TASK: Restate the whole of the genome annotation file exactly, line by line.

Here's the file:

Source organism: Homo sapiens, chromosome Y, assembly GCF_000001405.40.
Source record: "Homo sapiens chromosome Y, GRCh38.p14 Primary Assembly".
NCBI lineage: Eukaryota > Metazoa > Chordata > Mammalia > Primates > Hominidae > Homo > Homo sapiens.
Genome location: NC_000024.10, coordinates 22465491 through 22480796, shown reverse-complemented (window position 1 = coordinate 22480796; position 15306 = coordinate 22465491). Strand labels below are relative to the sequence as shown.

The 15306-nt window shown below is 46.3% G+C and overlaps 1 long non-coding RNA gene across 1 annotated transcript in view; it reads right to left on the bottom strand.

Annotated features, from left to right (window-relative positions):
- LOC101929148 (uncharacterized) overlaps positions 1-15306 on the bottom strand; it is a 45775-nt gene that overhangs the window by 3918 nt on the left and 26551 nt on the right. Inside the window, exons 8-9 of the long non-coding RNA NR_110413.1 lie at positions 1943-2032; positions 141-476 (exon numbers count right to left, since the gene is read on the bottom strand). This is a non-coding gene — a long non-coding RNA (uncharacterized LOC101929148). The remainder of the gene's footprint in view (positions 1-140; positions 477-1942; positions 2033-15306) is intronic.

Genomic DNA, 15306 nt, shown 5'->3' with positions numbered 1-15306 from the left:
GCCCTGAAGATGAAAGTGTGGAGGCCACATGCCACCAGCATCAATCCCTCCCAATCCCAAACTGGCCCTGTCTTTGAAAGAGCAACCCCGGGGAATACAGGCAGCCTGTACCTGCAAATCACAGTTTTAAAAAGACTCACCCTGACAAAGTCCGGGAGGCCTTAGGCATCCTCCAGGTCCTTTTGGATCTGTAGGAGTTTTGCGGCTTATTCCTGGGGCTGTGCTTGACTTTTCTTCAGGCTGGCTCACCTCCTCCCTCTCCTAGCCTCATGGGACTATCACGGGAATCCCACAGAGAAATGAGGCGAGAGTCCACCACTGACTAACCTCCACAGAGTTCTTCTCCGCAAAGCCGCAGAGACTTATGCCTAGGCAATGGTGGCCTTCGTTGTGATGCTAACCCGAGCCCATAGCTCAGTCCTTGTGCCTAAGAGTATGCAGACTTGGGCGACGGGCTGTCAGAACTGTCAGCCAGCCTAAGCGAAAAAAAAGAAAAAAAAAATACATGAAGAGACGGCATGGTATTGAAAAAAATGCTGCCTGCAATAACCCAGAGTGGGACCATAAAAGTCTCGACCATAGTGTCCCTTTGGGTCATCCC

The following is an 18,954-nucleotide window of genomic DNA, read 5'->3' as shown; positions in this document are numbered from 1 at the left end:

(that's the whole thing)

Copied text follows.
Source organism: Homo sapiens, chromosome Y, assembly GCF_000001405.40.
Source record: "Homo sapiens chromosome Y, GRCh38.p14 Primary Assembly".
NCBI lineage: Eukaryota > Metazoa > Chordata > Mammalia > Primates > Hominidae > Homo > Homo sapiens.
Genome location: NC_000024.10, coordinates 22465491 through 22480796, shown reverse-complemented (window position 1 = coordinate 22480796; position 15306 = coordinate 22465491). Strand labels below are relative to the sequence as shown.

The 15306-nt window shown below is 46.3% G+C and overlaps 1 long non-coding RNA gene across 1 annotated transcript in view; it reads right to left on the bottom strand.

Annotated features, from left to right (window-relative positions):
- LOC101929148 (uncharacterized) overlaps positions 1-15306 on the bottom strand; it is a 45775-nt gene that overhangs the window by 3918 nt on the left and 26551 nt on the right. Inside the window, exons 8-9 of the long non-coding RNA NR_110413.1 lie at positions 1943-2032; positions 141-476 (exon numbers count right to left, since the gene is read on the bottom strand). This is a non-coding gene — a long non-coding RNA (uncharacterized LOC101929148). The remainder of the gene's footprint in view (positions 1-140; positions 477-1942; positions 2033-15306) is intronic.

Genomic DNA, 15306 nt, shown 5'->3' with positions numbered 1-15306 from the left:
GCCCTGAAGATGAAAGTGTGGAGGCCACATGCCACCAGCATCAATCCCTCCCAATCCCAAACTGGCCCTGTCTTTGAAAGAGCAACCCCGGGGAATACAGGCAGCCTGTACCTGCAAATCACAGTTTTAAAAAGACTCACCCTGACAAAGTCCGGGAGGCCTTAGGCATCCTCCAGGTCCTTTTGGATCTGTAGGAGTTTTGCGGCTTATTCCTGGGGCTGTGCTTGACTTTTCTTCAGGCTGGCTCACCTCCTCCCTCTCCTAGCCTCATGGGACTATCACGGGAATCCCACAGAGAAATGAGGCGAGAGTCCACCACTGACTAACCTCCACAGAGTTCTTCTCCGCAAAGCCGCAGAGACTTATGCCTAGGCAATGGTGGCCTTCGTTGTGATGCTAACCCGAGCCCATAGCTCAGTCCTTGTGCCTAAGAGTATGCAGACTTGGGCGACGGGCTGTCAGAACTGTCAGCCAGCCTAAGCGAAAAAAAAGAAAAAAAAAATACATGAAGAGACGGCATGGTATTGAAAAAAATGCTGCCTGCAATAACCCAGAGTGGGACCATAAAAGTCTCGACCATAGTGTCCCTTTGGGTCATCCC

The following is an 18,954-nucleotide window of genomic DNA, read 5'->3' as shown; positions in this document are numbered from 1 at the left end: